17 Gene flow Population spread over large area
migrations = individuals move from one area to another sub-populations may have different allele frequencies Migrations cause genetic mixing across regions = gene flow new alleles are moving into gene pool reduce differences between populations

18 Are we moving towards a blended world?
Human evolution today Gene flow in human populations is increasing today transferring alleles between populations Are we moving towards a blended world?

19 Any Questions??

20 Measuring Evolution of Populations
Chapter 23. Measuring Evolution of Populations

21 Populations & gene pools
Concepts a population is a localized group of interbreeding individuals gene pool is collection of alleles in the population remember difference between alleles & genes! allele frequency is how common is that allele in the population how many A vs. a in whole population

22 Evolution of populations
Evolution = change in allele frequencies in a population hypothetical: what would it be like if allele frequencies didn’t change? non-evolving population very large population size (no genetic drift) no migration (movement in or out) no mutation (no genetic change) random mating (no sexual selection) no natural selection (no selection)

23 Hardy-Weinberg equilibrium
Hypothetical, non-evolving population preserves allele frequencies Serves as a model natural populations rarely in H-W equilibrium useful model to measure if forces are acting on a population measuring evolutionary change G.H. Hardy (the English mathematician) and W. Weinberg (the German physician) independently worked out the mathematical basis of population genetics in Their formula predicts the expected genotype frequencies using the allele frequencies in a diploid Mendelian population. They were concerned with questions like "what happens to the frequencies of alleles in a population over time?" and "would you expect to see alleles disappear or become more frequent over time?" G.H. Hardy mathematician W. Weinberg physician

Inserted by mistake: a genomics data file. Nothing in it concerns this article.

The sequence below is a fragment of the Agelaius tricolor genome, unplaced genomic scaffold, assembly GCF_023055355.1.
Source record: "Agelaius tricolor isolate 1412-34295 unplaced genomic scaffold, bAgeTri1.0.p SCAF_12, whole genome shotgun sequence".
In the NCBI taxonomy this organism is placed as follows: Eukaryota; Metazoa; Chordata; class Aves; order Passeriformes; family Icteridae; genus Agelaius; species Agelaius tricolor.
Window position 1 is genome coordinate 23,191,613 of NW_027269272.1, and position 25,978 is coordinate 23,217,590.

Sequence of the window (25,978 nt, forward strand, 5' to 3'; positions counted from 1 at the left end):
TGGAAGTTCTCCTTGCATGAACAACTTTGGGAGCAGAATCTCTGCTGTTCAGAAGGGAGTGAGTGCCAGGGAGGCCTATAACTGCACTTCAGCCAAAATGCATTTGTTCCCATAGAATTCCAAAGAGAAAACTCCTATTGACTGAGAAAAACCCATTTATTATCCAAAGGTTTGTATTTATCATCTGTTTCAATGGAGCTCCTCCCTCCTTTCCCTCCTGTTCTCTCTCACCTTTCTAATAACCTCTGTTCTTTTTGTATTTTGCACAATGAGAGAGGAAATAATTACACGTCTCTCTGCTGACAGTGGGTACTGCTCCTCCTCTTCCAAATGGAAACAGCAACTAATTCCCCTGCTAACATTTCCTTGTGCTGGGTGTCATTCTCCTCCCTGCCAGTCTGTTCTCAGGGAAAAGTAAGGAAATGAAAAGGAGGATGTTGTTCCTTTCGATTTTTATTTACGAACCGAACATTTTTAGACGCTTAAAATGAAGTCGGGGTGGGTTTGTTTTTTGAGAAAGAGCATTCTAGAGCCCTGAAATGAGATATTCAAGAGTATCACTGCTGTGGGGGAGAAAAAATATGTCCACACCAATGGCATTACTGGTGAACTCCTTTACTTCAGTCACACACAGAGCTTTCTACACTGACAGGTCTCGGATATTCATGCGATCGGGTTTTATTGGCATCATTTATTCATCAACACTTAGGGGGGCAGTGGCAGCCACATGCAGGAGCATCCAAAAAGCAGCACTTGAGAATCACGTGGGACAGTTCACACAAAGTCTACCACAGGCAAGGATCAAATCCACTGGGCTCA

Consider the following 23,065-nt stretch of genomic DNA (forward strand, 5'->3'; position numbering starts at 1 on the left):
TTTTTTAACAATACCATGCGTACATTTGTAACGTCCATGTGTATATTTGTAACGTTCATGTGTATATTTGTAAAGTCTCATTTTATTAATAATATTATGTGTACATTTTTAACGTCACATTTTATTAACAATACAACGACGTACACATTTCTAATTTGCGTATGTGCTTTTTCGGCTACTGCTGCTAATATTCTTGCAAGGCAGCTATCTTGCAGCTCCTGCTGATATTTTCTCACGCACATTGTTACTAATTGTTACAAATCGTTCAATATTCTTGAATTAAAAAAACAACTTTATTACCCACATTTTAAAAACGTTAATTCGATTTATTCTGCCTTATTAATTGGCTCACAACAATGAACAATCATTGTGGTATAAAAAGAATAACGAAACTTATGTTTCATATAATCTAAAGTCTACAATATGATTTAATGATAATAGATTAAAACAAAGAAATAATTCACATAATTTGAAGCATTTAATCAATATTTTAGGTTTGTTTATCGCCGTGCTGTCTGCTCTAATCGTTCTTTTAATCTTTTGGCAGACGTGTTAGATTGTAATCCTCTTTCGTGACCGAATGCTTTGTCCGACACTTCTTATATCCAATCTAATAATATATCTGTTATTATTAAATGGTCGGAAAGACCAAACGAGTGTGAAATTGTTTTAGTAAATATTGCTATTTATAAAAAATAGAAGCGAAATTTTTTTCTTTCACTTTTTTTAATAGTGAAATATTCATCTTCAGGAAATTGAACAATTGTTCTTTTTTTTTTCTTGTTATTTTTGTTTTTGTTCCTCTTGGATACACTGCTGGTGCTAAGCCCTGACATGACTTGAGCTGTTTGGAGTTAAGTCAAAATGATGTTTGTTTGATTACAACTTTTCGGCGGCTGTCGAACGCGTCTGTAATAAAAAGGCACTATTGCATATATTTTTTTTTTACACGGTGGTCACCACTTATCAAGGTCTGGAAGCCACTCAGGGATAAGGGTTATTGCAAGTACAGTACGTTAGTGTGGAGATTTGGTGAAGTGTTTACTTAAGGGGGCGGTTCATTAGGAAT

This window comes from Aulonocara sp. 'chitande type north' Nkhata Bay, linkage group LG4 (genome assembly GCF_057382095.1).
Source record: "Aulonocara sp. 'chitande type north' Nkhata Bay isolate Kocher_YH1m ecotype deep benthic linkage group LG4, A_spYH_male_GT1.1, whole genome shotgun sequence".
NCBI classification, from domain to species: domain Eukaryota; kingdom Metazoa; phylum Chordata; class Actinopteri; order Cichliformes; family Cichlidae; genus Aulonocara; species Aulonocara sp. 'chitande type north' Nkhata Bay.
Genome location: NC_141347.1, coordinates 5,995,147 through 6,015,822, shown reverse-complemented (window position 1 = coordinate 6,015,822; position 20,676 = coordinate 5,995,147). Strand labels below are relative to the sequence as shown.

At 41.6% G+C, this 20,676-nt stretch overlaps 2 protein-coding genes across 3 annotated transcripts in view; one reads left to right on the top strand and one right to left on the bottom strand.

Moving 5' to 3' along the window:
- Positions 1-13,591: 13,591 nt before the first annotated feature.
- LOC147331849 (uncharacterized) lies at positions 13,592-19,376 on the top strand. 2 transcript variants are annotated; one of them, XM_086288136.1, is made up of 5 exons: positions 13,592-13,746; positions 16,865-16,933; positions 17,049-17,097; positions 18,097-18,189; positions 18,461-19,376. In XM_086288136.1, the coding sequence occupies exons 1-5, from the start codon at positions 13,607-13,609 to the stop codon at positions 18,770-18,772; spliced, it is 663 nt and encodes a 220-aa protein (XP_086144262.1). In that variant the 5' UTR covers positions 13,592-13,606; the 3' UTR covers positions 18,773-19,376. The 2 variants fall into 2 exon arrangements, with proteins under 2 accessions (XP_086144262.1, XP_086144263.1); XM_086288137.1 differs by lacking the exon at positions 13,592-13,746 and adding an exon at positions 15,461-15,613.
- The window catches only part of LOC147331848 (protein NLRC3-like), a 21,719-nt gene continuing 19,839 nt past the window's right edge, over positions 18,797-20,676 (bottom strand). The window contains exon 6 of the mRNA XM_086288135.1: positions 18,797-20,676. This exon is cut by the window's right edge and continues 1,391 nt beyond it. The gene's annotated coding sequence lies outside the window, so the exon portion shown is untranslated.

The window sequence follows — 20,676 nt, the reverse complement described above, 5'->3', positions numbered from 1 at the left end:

24 Hardy-Weinberg theorem
Alleles assume 2 alleles = B, b frequency of dominant allele (B) = p frequency of recessive allele (b) = q frequencies must add to 100%, so: p + q = 1 BB Bb bb

25 Hardy-Weinberg theorem
Individuals frequency of homozygous dominant: p x p = p2 frequency of homozygous recessive: q x q = q2 frequency of heterozygotes: (p x q) + (q x p) = 2pq frequencies of all individuals must add to 100%, so: p2 + 2pq + q2 = 1 BB Bb bb

26 Using Hardy-Weinberg equation